And only when everyone — from senior leaders to individual team members — demonstrates valued behaviors in every interaction will the work culture shift to purposeful, positive and productive, Edmonds said.

Create an industrial constitution

Many employers don't communicate their values well, Conklin said.

The path to great team citizenship can be clearly defined by creating an organizational constitution that includes a servant purpose statement explaining how the organization specifically improves quality of life for its customers — and defines values and measurable valued behaviors, strategies and goals, Edmonds said.

If company values don't explicitly define exactly how you want people to behave, they'll struggle to model your values, Edmonds continued. If an organization values integrity but doesn't define it in measurable terms, people won't know exactly how they're supposed to behave, he explained.

Find what works

Traditional models of employee recognition are good, but they're becoming outdated in some cultures, Conklin noted. Your recognition program has to fit your culture, he said.

SOURCE: Burden, L. (26 November 2018) "Creating a culture of recognition" (Web Blog Post). Retrieved from https://www.hrdive.com/news/creating-a-culture-of-recognition/542845/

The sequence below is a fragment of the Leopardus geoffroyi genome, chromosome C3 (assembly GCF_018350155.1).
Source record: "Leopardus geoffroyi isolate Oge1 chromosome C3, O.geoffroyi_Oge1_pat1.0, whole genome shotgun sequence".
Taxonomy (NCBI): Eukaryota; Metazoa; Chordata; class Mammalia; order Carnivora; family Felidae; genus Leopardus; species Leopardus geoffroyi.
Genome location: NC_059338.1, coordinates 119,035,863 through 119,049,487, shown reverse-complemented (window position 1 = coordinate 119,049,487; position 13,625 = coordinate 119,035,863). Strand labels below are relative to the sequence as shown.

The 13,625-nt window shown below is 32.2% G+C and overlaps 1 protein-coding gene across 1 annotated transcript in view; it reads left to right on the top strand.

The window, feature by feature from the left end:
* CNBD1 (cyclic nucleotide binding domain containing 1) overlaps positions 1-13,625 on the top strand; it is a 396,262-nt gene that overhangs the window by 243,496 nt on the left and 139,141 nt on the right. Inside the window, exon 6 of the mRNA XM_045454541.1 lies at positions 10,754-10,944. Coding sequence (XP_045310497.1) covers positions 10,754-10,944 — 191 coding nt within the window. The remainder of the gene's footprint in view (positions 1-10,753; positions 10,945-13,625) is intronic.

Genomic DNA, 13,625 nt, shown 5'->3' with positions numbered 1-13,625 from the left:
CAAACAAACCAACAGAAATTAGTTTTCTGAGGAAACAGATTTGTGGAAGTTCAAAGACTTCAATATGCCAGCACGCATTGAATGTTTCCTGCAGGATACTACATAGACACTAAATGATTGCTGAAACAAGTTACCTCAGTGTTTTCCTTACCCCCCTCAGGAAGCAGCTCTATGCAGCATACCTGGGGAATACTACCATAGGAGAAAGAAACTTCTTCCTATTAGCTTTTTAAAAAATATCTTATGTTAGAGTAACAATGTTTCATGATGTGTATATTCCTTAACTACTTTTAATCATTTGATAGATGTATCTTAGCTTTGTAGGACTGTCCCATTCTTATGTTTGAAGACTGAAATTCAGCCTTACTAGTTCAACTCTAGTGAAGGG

4 best practices for implementing a gamification-based compliance training system

Are you considering implementing compliance-based training at your organization? With just a third of workers in America reporting that they feel engaged at work, implementing a gamification-based compliance training system can help boost engagement. Continue reading to learn more.


For most employees, compliance training is the Brussels sprouts on the kid’s plate of working life. Everyone knows it’s good for you — one mistake could lead to violations, accidents, reputation issues and maybe a not-so-friendly visit from regulatory body officials — but most workers turn up their noses and disengage when it’s time to dig in.

Considering that merely a third of American workers report feeling engaged at work as it stands, anything that makes matters worse is dangerous. Why risk inflaming indifference — not to mention spending money for on-site instructors — with dull-as-dry-toast workshops?

A far better bet is to embrace technology and go virtual. Of course, online-based compliance training won’t guarantee heightened participation or enthusiasm unless they have one specific aspect: gamification.

Gaming elements can turn any virtual compliance training learning management system (LMS) into an immersive experience. ELearning compliance training participants can enjoy customization and flexibility while getting up to speed on the latest rules, guidelines and protocols. With LMS gamification, HR managers and chief learning officers can cultivate and retain top talent. Best of all, it’s far easier to get buy-in for a robust LMS system with badges, bells and whistles than it is to make a pile of Brussels sprouts disappear from a toddler’s tray.